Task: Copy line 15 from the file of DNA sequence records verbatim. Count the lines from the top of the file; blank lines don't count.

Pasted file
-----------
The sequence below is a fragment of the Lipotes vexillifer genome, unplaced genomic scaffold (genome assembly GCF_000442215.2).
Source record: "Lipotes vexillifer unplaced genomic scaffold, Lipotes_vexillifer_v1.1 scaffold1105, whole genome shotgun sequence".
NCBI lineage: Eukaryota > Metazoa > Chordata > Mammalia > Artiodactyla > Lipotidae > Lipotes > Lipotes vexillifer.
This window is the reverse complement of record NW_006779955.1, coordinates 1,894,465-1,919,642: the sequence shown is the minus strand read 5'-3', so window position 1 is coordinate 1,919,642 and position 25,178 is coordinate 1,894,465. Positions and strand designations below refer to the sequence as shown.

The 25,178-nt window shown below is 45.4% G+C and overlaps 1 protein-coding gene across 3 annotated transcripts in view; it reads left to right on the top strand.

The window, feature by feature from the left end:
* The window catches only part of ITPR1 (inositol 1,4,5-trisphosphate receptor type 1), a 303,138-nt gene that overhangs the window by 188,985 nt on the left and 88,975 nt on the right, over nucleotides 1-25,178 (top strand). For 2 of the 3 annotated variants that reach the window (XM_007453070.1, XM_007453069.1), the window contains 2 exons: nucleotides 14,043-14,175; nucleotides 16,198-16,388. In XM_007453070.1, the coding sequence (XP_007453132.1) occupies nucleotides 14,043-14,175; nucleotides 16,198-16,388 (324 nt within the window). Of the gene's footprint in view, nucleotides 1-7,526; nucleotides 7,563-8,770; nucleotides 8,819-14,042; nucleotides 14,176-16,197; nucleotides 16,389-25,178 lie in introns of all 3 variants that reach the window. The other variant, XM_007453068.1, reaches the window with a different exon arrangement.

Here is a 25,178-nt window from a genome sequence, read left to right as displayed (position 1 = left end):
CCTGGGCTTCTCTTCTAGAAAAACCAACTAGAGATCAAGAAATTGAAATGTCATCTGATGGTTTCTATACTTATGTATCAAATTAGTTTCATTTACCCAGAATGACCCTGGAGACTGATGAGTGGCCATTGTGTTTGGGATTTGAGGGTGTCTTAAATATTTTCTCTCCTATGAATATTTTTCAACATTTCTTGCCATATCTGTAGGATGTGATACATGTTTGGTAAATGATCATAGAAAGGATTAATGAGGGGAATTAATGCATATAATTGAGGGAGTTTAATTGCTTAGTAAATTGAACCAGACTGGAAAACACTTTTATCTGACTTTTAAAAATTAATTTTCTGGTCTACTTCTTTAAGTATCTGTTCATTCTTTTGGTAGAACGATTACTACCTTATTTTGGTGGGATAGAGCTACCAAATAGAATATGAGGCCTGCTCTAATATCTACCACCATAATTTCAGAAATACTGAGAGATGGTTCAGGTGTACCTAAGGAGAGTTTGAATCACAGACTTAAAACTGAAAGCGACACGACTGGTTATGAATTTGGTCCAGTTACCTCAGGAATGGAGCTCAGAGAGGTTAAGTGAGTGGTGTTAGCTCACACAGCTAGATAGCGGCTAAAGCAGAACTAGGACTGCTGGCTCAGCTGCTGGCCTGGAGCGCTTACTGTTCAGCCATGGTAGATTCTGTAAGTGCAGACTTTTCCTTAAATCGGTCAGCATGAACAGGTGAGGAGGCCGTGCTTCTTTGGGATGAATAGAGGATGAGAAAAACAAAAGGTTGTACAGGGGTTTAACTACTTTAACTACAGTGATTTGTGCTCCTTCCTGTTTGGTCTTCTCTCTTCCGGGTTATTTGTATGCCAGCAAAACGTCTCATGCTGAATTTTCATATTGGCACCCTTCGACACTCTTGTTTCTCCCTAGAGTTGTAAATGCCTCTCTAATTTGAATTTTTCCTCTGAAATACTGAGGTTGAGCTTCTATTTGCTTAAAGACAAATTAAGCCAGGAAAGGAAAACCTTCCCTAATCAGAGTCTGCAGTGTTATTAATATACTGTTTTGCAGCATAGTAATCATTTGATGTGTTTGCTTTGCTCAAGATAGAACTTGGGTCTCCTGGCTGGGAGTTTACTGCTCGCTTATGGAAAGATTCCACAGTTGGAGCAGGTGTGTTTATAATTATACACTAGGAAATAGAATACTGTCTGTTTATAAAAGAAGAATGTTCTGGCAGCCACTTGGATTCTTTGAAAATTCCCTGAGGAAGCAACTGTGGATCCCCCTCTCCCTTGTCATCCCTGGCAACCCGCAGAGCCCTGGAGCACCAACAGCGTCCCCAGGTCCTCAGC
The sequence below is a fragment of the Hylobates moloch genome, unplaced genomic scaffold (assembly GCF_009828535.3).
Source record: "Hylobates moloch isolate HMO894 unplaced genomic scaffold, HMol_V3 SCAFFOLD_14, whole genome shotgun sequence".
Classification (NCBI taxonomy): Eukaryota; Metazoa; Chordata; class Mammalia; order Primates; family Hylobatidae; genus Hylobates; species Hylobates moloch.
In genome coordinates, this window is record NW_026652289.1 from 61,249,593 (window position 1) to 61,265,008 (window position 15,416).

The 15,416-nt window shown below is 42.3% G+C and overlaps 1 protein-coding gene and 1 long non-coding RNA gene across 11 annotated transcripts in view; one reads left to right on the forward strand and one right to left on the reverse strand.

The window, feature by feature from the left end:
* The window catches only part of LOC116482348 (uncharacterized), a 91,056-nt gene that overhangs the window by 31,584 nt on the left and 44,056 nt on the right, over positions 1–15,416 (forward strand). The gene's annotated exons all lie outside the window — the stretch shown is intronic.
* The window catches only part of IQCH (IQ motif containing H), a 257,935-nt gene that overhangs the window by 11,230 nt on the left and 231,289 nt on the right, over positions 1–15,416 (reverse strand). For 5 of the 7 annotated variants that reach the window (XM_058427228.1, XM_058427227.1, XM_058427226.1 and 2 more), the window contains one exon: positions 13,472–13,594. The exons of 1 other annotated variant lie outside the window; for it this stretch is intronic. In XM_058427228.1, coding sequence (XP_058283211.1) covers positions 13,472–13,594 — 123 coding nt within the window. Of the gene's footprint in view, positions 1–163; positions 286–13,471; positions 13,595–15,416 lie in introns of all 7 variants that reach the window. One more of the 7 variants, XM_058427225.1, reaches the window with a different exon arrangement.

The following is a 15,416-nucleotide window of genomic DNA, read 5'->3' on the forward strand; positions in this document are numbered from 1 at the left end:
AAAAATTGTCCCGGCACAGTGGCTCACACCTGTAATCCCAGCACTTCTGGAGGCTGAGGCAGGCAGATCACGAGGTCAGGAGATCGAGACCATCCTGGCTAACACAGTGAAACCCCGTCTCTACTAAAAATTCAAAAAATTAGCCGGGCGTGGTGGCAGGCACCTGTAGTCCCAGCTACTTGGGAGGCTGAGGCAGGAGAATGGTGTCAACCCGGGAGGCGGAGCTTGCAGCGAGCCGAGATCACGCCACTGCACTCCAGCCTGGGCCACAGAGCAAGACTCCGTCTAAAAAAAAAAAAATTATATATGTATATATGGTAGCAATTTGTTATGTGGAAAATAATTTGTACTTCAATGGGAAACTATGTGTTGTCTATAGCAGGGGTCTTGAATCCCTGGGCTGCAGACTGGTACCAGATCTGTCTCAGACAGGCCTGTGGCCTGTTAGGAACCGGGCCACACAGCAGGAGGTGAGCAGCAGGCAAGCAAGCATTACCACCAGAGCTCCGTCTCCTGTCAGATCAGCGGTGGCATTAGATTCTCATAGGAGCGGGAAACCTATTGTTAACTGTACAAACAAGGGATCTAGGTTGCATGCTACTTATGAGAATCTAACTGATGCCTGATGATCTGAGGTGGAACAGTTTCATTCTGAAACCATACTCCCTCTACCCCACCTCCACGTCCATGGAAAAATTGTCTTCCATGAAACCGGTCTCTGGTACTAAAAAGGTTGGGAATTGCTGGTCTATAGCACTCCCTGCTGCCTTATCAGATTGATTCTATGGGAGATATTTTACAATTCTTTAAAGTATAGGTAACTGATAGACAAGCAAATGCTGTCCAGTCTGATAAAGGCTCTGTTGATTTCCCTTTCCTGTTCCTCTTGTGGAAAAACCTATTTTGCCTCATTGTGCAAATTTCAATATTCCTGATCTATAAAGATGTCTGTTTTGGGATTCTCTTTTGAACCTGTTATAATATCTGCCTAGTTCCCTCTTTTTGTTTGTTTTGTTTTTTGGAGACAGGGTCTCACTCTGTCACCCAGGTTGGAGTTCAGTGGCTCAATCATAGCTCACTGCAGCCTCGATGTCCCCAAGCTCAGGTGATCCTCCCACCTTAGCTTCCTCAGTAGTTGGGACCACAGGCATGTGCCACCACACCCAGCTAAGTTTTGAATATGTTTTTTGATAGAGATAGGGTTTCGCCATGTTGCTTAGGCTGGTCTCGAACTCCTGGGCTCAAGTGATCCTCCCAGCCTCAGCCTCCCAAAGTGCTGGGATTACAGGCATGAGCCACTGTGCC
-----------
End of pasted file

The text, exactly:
The window, feature by feature from the left end: